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Stacking: The Lost Hobo King XBLA takes Charlie Blackmore to the Hobo kingdom of Camelfoot in a snappily self-contained downloadable adventure.
Stacking is the kind of game that lends itself well to sequelising and expansion.
While there was a strong, simple central narrative to the main game with Charlie Blackmore's quest to reunite his family and defeat the Baron, the appeal of the game lay more in its rich world of painted Matryoshka dolls and silent movie aesthetics than in the completion of that central narrative.
While for other games DLC chapters may seem pointless sitting outside the plot of the main game, or struggle to distinguish themselves as anything other than a re-arrangement of existing assets, Stacking's playful approach, with it's emphasis on exploration and experimenting with combining dolls, actively encourages expansion.
In fact, I'd go so far as to say that The Lost Hobo King benefits from the break with Stacking's train station hub and main storyline: by whisking Charlie away to the hobo kingdom of Camelfoot, Levi also takes him away from the familiar sets of dolls that wander throughout the original game's many levels.
In other words, while the main play mechanics of using dolls' special abilities to complete challenges and perform hijinks remain the same, everything else is (with a couple of minor exceptions) all-new: new dolls, new abilities, a new self-contained world to explore.
The Lost Hobo King benefits from the break with Stacking's train station hub and main storyline
It's a different flavour of world, too. Stacking's environments were all based around the transport of the industrial age: zeppelins, steam trains, cruise liners. It was a world of giant machines and polished handrails.
Camelfoot, on the other hand, is a rustic East European kingdom with a bustling dock, open market and underground ruins. On top of the Slavic flavour there's also an element of the mythic American hobo, with giant tuna cans, box cars and the like. It's an odd mash-up of cultural influences, but all in good humour.
While there are superbly inventive touches throughout - stacking the animal characters is particularly fun, with some logical but creatively executed abilities - the crypt sequence is the most memorable, pushing the world of Stacking deeper into the fantastical while also expanding the silent movie aesthetic.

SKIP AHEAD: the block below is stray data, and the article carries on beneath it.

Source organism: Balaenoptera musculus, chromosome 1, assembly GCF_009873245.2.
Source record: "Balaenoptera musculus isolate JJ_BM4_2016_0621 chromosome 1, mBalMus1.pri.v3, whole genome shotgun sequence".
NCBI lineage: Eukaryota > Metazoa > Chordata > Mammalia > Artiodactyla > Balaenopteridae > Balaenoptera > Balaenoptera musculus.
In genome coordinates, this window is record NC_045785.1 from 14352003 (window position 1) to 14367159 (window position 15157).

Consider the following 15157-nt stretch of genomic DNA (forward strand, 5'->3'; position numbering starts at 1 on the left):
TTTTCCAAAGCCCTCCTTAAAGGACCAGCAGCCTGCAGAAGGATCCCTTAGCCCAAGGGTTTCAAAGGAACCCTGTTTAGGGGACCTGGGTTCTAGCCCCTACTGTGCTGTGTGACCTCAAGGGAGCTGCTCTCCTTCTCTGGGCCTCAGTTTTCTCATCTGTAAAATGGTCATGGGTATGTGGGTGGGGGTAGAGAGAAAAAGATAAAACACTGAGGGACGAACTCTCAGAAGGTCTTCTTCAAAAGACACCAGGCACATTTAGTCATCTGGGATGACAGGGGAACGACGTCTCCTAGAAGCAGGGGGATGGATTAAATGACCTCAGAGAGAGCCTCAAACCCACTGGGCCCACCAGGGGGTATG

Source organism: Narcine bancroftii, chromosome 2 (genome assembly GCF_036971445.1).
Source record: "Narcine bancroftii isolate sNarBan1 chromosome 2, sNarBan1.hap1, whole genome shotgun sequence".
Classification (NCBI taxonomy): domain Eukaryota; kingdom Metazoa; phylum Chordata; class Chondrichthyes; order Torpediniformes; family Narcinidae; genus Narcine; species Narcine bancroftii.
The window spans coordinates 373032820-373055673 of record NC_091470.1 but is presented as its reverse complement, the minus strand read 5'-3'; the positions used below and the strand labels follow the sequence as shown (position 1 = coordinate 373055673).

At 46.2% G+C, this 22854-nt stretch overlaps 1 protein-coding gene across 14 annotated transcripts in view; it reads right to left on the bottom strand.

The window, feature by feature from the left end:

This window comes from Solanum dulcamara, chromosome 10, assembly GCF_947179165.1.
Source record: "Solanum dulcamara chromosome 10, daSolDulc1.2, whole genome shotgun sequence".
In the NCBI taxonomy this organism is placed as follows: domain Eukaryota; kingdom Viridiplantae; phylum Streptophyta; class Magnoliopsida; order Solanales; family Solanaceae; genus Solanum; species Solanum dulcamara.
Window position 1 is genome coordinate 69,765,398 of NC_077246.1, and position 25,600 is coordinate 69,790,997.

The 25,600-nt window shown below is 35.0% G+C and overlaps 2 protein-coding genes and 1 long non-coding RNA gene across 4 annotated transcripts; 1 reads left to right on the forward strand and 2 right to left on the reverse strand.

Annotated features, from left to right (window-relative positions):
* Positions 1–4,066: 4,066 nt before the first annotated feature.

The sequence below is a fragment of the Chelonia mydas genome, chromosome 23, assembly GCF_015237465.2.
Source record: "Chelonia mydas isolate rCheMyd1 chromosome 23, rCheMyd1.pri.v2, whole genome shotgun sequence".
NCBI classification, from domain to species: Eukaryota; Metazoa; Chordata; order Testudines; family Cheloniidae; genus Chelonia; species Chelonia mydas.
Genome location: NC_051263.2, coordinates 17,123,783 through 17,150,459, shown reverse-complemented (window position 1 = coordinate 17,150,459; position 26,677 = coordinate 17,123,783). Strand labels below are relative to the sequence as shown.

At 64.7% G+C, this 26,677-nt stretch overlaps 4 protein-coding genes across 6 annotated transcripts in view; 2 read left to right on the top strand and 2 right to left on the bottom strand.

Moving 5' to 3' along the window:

As Charlie approaches the ghoul-infested ruins, the game slips into a spooky, washed out visual style reminiscent of Murnau's Nosferatu, with black edges around the screen and a slight projector flicker. It's a cheerily creepy touch, and sheer fun.
The Lost Hobo King is a relatively short expansion, especially if you concentrate on completing the main mission to crown the heir to the hobo throne rather than working towards 100% completion of all the challenges and hijinks. However it's also very reasonably priced, and is predominantly new content rather than old assets.
The game slips into a spooky, washed out visual style reminiscent of Murnau's Nosferatu.
Its very contained nature is also a strength. While the open, exploratory nature of Stacking is an asset, towards the end of the main game it became a bit of a chore to explore every nook and cranny of the various levels to tidy up all the sidequests.
Camelfoot, on the other hand, is a compact world that lends itself to having every corner explored, with no room for pointless backtracking or dead-ends. As such the Lost Hobo King is a slightly less frustrating experience in its later stages.
I hope that the Hobo kingdom isn't the last part of Stacking's hand-crafted world we get to see. The series approach to doll-based puzzling has endless potential for new environments inhabited by new sets of bustling, eccentric dolls (ed: even a Star Wars themed universe, as we pondered in our Stacking podcast).
On the evidence of The Lost Hobo King, Double Fine seem to be in no danger of running out of clever ideas for Stacking, so hopefully it won't be long before Charlie Blackmore gets another outing.
For now, though, The Lost Hobo King is an entirely charming, short and sweet adventure that's a must for Stacking's many fans.
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